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MOCTAR v. U.S.

District of Columbia Court of Appeals.


September 3, 1998

GRANT D. MOCTAR, APPELLANT,
V.
UNITED STATES, APPELLEE.

APPEAL FROM THE SUPERIOR COURT, DISTRICT OF COLUMBIA, JOHN H. SUDA, J. [718 A2d Page 1064]

Before Terry and Steadman, Associate Judges, and Kern, Senior Judge.

The opinion of the court was delivered by: Steadman, Associate Judge:

Appellant Grant D. Moctar, along with two confederates, plotted and carried out the robbery and murder of a drug dealer, Juan McWeay, and the serious wounding by a bullet through the head of the drug dealer's companion, Ralph Cherrico. The details are set out at length in our opinion, also released today, in Green v. United States, 718 A.2d 1042 (D.C. 1998), and need not be repeated here. *fn1 Appealing his convictions, appellant argues that the trial court committed reversible error in 1) the conduct of the inquiry [718 A2d Page 1065]

regarding his right to testify, 2) not granting an overnight continuance to secure a missing defense witness, and 3) refusing to suppress his videotaped statements. We affirm.

I. The Request for a Continuance

We begin with appellant's second issue, although the least substantial, because it bears upon his first issue. On January 24, 1994, a trial date of May 31, 1994, was scheduled. On Wednesday, June 1, the case was certified to the trial judge for trial and proceeded through the week. That Friday, June 3, the trial court alerted defense counsel that he should be ready with witnesses late Monday morning, June 6, and that it would be on a "speed track."

After the weekend had passed, the trial resumed on Monday morning with what were essentially some closing witnesses for the prosecution, mainly to authenticate exhibits. The defense case began shortly before lunch with an expert medical witness. *fn2 Cross-examination of that witness occurred after lunch. Defense counsel then told the trial court that to be "quite candid with you, my position would be not to call anyone at this point beyond this." However, after talking with his client, counsel asked for an overnight continuance so that he could present one other witness for about fifteen minutes of testimony.

Specifically, defense counsel proposed that "we do jury instructions and that sort of thing now and just give me fifteen minutes in the morning to put that witness on." The trial court replied that "[w]e are going to do the jury instructions and argument today, as well as whatever witnesses you have. I don't know what made any of you think that we weren't finishing this case today, you all know I have another case scheduled for tomorrow morning." Defense counsel responded, "I understand that, Your Honor." The defense then put on an alibi witness and rested, following which defense counsel and the trial court resumed the discussion of the missing witness, who was identified as Rondale Pinkney. During the discussion, no proffer was made as to the nature of Pinkney's testimony nor its importance to the defendant. The trial court ascertained that defense counsel had not subpoenaed the witness for these trial dates, although she had been under subpoena four times previously when the trial date was postponed. *fn3 Reiterating a point it had made previously, *fn3 the trial court noted the absence of a subpoena and again denied the request for more time.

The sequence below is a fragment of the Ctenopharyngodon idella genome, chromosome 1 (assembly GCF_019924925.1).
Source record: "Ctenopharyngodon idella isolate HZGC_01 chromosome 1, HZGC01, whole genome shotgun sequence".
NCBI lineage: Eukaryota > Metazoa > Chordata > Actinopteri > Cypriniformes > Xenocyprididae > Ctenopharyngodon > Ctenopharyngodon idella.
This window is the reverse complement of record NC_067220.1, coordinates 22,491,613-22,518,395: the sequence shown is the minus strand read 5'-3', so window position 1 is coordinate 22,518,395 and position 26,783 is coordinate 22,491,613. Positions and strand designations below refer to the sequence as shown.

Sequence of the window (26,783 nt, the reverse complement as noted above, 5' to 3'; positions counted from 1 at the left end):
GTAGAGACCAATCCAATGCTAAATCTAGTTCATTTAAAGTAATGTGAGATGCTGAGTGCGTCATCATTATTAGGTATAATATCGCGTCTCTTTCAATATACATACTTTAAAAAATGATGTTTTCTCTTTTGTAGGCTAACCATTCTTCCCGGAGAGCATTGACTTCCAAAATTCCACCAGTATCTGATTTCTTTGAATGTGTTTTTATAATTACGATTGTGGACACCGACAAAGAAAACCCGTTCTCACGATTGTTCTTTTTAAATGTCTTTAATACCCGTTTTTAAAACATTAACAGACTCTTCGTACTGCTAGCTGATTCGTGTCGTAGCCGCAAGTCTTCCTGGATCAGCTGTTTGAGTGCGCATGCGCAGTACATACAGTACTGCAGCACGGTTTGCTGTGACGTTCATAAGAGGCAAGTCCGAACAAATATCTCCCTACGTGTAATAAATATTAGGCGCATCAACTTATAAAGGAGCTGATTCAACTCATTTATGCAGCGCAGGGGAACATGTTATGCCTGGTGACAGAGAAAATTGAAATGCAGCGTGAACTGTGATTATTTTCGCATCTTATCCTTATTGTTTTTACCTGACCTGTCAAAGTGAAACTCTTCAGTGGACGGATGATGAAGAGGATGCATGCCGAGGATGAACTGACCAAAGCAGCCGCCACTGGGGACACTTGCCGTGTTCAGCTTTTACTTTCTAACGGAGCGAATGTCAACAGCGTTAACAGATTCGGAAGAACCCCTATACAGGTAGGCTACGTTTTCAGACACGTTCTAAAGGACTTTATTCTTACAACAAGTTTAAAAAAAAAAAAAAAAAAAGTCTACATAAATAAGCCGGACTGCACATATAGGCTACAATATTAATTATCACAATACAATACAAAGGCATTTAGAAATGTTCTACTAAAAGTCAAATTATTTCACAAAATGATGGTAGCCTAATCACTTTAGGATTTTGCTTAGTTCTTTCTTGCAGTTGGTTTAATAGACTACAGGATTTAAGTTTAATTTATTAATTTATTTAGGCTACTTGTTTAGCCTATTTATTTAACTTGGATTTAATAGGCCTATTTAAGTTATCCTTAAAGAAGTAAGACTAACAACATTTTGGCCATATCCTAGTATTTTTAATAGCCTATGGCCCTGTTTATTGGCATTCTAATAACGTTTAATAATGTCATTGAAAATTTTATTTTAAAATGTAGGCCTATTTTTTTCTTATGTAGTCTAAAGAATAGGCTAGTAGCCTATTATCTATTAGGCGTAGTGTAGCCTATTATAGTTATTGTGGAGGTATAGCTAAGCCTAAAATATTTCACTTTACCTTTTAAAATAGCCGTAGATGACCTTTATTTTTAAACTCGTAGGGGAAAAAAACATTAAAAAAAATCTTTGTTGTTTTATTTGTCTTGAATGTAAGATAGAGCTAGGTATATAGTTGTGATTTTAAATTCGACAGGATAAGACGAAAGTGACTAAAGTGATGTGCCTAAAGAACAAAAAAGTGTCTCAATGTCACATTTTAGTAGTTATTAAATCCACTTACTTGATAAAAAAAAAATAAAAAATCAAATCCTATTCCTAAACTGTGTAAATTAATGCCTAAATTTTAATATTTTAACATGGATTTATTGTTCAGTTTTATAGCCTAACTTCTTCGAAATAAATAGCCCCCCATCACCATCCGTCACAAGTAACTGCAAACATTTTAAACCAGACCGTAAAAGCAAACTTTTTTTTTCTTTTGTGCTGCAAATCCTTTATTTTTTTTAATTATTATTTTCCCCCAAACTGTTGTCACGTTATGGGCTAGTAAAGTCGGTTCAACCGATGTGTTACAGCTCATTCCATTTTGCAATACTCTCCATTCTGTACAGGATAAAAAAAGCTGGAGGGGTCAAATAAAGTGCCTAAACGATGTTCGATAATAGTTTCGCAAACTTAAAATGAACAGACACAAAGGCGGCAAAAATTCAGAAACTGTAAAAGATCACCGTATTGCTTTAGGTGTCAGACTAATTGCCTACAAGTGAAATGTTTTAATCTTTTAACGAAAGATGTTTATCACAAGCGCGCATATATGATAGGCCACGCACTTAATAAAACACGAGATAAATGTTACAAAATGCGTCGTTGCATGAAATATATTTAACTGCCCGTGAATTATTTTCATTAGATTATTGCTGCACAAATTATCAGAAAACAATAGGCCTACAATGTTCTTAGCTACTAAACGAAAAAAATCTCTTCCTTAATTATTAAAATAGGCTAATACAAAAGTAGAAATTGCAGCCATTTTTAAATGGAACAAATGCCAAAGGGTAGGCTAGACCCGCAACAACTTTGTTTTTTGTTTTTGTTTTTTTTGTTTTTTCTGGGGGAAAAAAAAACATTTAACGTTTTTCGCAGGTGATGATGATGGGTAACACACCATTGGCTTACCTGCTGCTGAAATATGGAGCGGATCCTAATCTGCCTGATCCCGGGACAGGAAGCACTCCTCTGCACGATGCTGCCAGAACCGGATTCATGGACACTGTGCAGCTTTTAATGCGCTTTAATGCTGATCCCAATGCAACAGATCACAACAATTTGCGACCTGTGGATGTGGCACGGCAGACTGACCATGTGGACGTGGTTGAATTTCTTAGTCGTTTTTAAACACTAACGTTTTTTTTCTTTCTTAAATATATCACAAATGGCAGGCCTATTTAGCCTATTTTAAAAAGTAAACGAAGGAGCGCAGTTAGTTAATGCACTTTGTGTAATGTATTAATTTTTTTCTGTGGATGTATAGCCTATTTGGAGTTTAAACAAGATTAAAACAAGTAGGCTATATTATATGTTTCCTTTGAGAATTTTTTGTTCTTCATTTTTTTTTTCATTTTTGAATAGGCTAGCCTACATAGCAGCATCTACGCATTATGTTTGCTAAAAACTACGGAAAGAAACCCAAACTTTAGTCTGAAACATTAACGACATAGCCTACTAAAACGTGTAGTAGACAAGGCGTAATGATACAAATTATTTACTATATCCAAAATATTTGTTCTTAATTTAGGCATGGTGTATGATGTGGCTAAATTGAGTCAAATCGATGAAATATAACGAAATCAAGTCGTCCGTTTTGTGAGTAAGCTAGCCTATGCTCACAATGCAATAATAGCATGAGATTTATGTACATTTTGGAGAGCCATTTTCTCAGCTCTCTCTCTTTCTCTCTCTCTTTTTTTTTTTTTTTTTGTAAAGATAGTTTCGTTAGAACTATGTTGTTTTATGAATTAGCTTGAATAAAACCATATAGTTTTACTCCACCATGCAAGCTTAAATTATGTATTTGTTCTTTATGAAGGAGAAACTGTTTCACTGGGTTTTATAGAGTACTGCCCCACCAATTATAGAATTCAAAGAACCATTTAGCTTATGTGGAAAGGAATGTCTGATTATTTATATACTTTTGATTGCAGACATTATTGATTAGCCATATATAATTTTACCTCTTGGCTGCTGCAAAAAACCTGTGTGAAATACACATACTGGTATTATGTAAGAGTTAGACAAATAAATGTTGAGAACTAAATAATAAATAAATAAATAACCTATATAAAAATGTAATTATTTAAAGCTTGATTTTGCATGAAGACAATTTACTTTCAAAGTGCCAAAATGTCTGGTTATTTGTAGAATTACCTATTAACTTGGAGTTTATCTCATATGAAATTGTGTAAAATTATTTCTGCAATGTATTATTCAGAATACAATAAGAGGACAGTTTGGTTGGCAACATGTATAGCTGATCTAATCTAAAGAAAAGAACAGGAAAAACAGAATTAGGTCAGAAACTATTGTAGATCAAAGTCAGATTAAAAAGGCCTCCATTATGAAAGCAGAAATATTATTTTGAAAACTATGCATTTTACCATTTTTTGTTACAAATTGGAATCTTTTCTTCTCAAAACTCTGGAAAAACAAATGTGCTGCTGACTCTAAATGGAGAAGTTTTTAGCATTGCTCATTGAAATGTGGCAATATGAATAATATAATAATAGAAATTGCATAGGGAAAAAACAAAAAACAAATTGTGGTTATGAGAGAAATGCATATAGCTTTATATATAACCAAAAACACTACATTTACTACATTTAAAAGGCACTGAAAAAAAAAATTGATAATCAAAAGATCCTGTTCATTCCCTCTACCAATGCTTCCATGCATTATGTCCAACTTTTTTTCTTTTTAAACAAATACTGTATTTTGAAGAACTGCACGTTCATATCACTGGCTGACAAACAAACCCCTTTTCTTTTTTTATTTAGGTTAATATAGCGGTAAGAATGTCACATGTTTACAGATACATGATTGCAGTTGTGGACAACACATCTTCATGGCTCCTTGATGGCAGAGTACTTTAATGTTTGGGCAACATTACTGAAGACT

As we have repeatedly held, the grant or denial of a continuance rests within the sound discretion of the trial judge, to whom we accord wide latitude. See Little v. United States, 709 A.2d 708, 715 n. 17 (D.C. 1998); Owens v. United States, 688 A.2d 399, 404 n. 3 (D.C. 1996); Edelen v. United States, 627 A.2d 968, 972 (D.C. 1993); Tucker v. United States, 571 A.2d 797, 800 (D.C. 1990). "To establish abuse of that discretion, the defendant must, at the minimum, make some showing of prejudice." Mack v. United States, 637 A.2d 430, 432 n. 3 (D.C. 1994). Hence, a party seeking a continuance to locate a missing witness

"must make a showing that such continuance is 'reasonably necessary for a just determination of the cause.' " O'Connor v. United States, 399 A.2d 21, 28 (D.C. 1979) (citing Brown v. United States, 244 A.2d 487, 490 (D.C. 1968)). In fulfilling this requirement, the movant must make a fivefold showing. He or she must establish (1) who the missing witness is, (2) what the witness' testimony would be, (3) the relevance [718 A2d Page 1066]

and competence of that testimony, (4) that the witness could probably be obtained if the continuance were granted, and (5) that the party seeking the continuance has exercised due diligence in trying to locate the witness.

Bedney v. United States, 684 A.2d 759, 766 (D.C. 1996).

Applying this standard, we see no basis for reversal. Defendant had ample opportunity to prepare his case. The trial was in its fourth day. The witness had not been subpoenaed. No proffer was made as to the relevance of the witness to the defendant's case. *fn4 The trial court did not abuse its discretion in denying the request for a continuance.

We turn now to appellant's first argument, which also involved possible trial delay.

II. The Boyd Inquiry